Could Russia Set It’s Sights on Moldova Next?

Could Russia Set It's Sights on Moldova Next?

( – Russian President Vladimir Putin may have sent his military across the border in an all-out attack on Ukraine on February 24, 2022, but that was hardly the first step in a much larger plan, and it may not be his last. When he invaded and then annexed the Crimea region of Ukraine in 2014, there was speculation he was trying to resurrect the Soviet Union (Union of Soviet Socialist Republics), where he served as a KGB officer — his desire to do just that may have been signaled far before then.

Next Up?

Many analysts in the West believe Putin will soon order his military to launch a major offensive in an effort to strike a major blow to Ukraine’s defenders, possibly on the anniversary of the day he started this war. There is great concern that he will then set his sights on the country of Moldova (formerly known as the Moldavian Soviet Socialist Republic) amid accusations he is already working behind the scenes to topple the current government.

Moldovan President Maia Sandu spoke out after the surprise resignation of Prime Minister Natalia Gavrilita — they both advocate for their country to join the European Union (EU). Sandu believes that Putin has put operatives in place to stage a coup that would “put [Moldova] at the disposal of Russia,” with the goal of derailing the process of becoming full members of the multi-country body.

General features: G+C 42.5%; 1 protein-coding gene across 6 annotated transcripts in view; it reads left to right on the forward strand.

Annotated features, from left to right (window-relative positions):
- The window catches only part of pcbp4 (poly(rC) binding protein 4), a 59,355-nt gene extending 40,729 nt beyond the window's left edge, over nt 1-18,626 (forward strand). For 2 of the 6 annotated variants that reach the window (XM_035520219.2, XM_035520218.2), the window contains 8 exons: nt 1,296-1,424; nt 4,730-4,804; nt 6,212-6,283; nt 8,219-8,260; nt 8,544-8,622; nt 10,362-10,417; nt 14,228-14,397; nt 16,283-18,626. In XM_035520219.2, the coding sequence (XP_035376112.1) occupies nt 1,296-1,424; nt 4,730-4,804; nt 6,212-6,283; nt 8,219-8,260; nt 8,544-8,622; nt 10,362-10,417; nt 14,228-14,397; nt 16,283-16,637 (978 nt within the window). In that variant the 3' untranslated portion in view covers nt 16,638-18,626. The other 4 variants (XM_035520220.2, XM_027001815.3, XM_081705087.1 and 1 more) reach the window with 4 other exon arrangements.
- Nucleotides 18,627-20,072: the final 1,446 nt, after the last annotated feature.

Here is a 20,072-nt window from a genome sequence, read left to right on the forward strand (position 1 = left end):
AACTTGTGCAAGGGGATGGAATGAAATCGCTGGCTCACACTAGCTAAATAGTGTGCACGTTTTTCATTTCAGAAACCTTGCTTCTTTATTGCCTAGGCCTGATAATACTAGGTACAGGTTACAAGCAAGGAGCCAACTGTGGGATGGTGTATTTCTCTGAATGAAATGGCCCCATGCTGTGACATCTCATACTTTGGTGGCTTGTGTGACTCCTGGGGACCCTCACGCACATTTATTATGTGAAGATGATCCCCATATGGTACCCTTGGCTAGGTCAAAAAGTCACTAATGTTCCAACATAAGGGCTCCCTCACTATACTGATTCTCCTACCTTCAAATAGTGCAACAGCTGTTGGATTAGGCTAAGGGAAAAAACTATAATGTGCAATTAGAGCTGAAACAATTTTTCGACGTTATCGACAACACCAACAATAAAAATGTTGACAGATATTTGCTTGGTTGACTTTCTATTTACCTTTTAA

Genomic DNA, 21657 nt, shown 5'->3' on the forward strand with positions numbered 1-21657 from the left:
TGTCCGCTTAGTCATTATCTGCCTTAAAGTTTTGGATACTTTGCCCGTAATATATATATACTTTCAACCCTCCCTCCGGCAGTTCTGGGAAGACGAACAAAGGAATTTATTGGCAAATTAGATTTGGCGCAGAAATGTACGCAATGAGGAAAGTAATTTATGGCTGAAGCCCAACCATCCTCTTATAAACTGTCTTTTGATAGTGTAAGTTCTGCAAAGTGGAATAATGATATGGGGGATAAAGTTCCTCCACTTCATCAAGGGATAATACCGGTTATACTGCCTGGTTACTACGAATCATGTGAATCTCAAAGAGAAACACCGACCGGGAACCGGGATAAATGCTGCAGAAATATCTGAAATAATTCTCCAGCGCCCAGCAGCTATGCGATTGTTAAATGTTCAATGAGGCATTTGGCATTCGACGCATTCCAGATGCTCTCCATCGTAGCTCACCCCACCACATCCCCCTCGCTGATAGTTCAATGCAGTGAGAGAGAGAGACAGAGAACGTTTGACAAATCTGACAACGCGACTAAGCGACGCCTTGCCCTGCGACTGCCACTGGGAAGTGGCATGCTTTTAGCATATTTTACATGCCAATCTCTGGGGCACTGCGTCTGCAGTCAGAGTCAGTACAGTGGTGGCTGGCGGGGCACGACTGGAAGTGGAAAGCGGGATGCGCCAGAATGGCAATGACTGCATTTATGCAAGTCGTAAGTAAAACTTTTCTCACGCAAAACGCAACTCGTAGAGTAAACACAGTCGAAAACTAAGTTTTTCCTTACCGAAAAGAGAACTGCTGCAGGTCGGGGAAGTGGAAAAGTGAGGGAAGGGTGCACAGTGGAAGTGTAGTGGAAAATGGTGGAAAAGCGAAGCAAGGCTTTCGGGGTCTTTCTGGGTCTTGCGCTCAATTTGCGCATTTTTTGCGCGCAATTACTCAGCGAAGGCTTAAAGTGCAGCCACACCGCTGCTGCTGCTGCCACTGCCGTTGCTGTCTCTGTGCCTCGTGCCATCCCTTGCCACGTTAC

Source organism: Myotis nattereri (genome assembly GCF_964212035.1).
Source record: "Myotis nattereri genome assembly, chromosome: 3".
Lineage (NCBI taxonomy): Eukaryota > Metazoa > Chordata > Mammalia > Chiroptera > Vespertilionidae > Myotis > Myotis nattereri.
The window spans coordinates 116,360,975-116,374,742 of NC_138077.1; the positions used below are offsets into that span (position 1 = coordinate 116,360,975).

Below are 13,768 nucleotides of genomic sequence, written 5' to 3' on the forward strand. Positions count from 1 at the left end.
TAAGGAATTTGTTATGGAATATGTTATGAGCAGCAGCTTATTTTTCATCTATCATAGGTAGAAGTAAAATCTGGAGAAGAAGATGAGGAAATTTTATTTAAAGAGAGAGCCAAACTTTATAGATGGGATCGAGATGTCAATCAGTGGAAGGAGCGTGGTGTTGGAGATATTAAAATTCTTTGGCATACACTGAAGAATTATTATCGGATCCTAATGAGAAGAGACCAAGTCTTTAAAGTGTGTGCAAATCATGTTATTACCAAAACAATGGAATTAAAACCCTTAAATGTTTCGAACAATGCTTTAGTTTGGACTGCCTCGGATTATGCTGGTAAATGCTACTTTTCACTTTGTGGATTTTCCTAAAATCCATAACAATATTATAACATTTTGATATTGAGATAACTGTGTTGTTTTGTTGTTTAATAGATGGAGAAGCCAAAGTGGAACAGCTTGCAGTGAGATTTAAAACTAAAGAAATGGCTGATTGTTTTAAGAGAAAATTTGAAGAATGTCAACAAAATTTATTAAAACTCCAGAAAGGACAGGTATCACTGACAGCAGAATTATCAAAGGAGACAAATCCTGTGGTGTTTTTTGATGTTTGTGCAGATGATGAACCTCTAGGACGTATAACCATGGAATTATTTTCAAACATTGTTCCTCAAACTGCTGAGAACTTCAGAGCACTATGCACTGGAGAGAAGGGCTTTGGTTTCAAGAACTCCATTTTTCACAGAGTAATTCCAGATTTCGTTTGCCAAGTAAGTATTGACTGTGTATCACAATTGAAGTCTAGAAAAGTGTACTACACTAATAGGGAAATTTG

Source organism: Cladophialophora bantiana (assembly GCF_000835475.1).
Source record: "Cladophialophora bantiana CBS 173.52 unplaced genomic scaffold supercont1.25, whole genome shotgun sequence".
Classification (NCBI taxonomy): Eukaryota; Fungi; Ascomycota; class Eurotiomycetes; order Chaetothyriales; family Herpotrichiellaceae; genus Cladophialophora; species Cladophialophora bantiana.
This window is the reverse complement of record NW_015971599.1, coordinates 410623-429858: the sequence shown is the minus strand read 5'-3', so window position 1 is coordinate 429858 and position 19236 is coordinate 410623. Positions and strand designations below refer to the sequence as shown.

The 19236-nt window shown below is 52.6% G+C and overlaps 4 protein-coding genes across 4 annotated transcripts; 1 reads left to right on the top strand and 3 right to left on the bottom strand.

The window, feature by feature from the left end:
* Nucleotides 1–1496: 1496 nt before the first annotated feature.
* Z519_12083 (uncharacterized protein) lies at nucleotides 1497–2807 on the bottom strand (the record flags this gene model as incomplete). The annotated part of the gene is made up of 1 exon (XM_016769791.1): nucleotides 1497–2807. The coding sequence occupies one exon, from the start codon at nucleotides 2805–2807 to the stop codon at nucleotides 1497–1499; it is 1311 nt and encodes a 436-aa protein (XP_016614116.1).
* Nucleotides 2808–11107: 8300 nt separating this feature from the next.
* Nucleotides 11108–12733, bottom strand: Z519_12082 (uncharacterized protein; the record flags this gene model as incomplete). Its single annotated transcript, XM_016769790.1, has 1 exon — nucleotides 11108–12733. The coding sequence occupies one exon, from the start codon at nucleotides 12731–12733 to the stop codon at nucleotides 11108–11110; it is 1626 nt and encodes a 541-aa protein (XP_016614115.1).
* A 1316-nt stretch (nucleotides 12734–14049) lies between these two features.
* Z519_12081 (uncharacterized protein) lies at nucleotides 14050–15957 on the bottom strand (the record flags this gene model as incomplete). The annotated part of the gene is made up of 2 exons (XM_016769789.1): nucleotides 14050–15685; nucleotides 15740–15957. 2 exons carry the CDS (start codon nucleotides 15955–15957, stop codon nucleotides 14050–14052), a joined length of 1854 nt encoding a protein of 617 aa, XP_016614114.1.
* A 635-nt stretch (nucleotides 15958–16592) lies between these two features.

In a speech before the EU parliament in Brussels on February 9, Ukrainian President Volodymyr Zelenskyy said that the intelligence agencies of his country intercepted “a detailed Russian plan to undermine the political situation in Moldova.” He also claimed the document gave details like who, when, and how Putin intended to “break” the small nation.

Moldova is bordered on the west by Romania (another former Soviet bloc country) and by Ukraine on its other three sides. On the eastern side of the country, there is a Russian-backed separatist region called Transnistria, where Putin has roughly 1,500 soldiers stationed. With that threat looming nearby, Sandu claims that the Russian agents will pose as opposition protesters who will turn into saboteurs attempting a violent overthrow of the legitimate government.

A Little Putin History Lesson

When Putin swept in and took over Crimea, Western pundits took notice and began looking back at the early days of his political career, which began in 1999 when he was nominated to become Prime Minister by then-President Boris Yeltsin. A 2014 BBC article revisited his speech before Russia’s parliament (the State Duma), and with 15 years of a new context, they noted he spoke as a man who wanted to return to the glory days when his country was a formidable world power. In his 2005 annual speech, he still seemed to yearn for the respect Russia had during the Soviet Union and even the tsarist period in history before that. Moldova may be his next stepping stone on that path to former glory.

Copyright 2023,